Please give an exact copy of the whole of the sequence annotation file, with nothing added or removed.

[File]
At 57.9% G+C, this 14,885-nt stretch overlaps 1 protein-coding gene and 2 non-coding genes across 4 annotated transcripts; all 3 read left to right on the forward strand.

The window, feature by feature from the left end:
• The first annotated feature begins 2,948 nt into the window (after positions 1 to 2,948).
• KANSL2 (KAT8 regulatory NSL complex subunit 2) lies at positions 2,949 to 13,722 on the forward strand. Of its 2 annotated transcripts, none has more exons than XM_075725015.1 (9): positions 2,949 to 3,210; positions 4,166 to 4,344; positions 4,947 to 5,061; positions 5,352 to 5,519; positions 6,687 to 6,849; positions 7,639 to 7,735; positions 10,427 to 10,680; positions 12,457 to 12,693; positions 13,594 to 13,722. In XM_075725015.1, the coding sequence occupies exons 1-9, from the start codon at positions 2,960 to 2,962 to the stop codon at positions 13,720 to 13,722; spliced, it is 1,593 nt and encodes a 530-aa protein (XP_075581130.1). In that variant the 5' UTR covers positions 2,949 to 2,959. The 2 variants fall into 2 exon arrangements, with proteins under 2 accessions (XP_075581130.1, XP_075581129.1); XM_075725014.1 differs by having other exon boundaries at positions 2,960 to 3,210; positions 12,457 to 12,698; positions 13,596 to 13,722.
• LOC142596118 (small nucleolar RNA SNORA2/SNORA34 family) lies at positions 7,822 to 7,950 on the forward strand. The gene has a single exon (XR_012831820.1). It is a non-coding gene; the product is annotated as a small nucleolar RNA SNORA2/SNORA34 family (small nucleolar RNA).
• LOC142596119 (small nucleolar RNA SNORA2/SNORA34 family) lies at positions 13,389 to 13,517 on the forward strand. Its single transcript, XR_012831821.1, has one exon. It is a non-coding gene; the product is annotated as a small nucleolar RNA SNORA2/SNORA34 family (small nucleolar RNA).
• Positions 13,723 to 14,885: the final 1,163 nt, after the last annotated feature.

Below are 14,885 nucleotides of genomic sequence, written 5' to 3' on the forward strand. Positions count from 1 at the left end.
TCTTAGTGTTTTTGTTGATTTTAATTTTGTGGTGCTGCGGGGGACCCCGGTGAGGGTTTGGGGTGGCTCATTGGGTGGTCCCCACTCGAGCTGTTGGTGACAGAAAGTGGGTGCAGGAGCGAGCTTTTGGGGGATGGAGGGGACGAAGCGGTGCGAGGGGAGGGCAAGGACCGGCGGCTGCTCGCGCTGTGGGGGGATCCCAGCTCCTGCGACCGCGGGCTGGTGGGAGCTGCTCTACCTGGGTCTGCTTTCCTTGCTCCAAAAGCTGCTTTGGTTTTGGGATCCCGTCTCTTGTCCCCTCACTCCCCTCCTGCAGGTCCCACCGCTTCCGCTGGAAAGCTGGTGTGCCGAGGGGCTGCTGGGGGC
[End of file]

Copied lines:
At 57.9% G+C, this 14,885-nt stretch overlaps 1 protein-coding gene and 2 non-coding genes across 4 annotated transcripts; all 3 read left to right on the forward strand.

The window, feature by feature from the left end:
• The first annotated feature begins 2,948 nt into the window (after positions 1 to 2,948).
• KANSL2 (KAT8 regulatory NSL complex subunit 2) lies at positions 2,949 to 13,722 on the forward strand. Of its 2 annotated transcripts, none has more exons than XM_075725015.1 (9): positions 2,949 to 3,210; positions 4,166 to 4,344; positions 4,947 to 5,061; positions 5,352 to 5,519; positions 6,687 to 6,849; positions 7,639 to 7,735; positions 10,427 to 10,680; positions 12,457 to 12,693; positions 13,594 to 13,722. In XM_075725015.1, the coding sequence occupies exons 1-9, from the start codon at positions 2,960 to 2,962 to the stop codon at positions 13,720 to 13,722; spliced, it is 1,593 nt and encodes a 530-aa protein (XP_075581130.1). In that variant the 5' UTR covers positions 2,949 to 2,959. The 2 variants fall into 2 exon arrangements, with proteins under 2 accessions (XP_075581130.1, XP_075581129.1); XM_075725014.1 differs by having other exon boundaries at positions 2,960 to 3,210; positions 12,457 to 12,698; positions 13,596 to 13,722.
• LOC142596118 (small nucleolar RNA SNORA2/SNORA34 family) lies at positions 7,822 to 7,950 on the forward strand. The gene has a single exon (XR_012831820.1). It is a non-coding gene; the product is annotated as a small nucleolar RNA SNORA2/SNORA34 family (small nucleolar RNA).
• LOC142596119 (small nucleolar RNA SNORA2/SNORA34 family) lies at positions 13,389 to 13,517 on the forward strand. Its single transcript, XR_012831821.1, has one exon. It is a non-coding gene; the product is annotated as a small nucleolar RNA SNORA2/SNORA34 family (small nucleolar RNA).
• Positions 13,723 to 14,885: the final 1,163 nt, after the last annotated feature.

Below are 14,885 nucleotides of genomic sequence, written 5' to 3' on the forward strand. Positions count from 1 at the left end.
TCTTAGTGTTTTTGTTGATTTTAATTTTGTGGTGCTGCGGGGGACCCCGGTGAGGGTTTGGGGTGGCTCATTGGGTGGTCCCCACTCGAGCTGTTGGTGACAGAAAGTGGGTGCAGGAGCGAGCTTTTGGGGGATGGAGGGGACGAAGCGGTGCGAGGGGAGGGCAAGGACCGGCGGCTGCTCGCGCTGTGGGGGGATCCCAGCTCCTGCGACCGCGGGCTGGTGGGAGCTGCTCTACCTGGGTCTGCTTTCCTTGCTCCAAAAGCTGCTTTGGTTTTGGGATCCCGTCTCTTGTCCCCTCACTCCCCTCCTGCAGGTCCCACCGCTTCCGCTGGAAAGCTGGTGTGCCGAGGGGCTGCTGGGGGC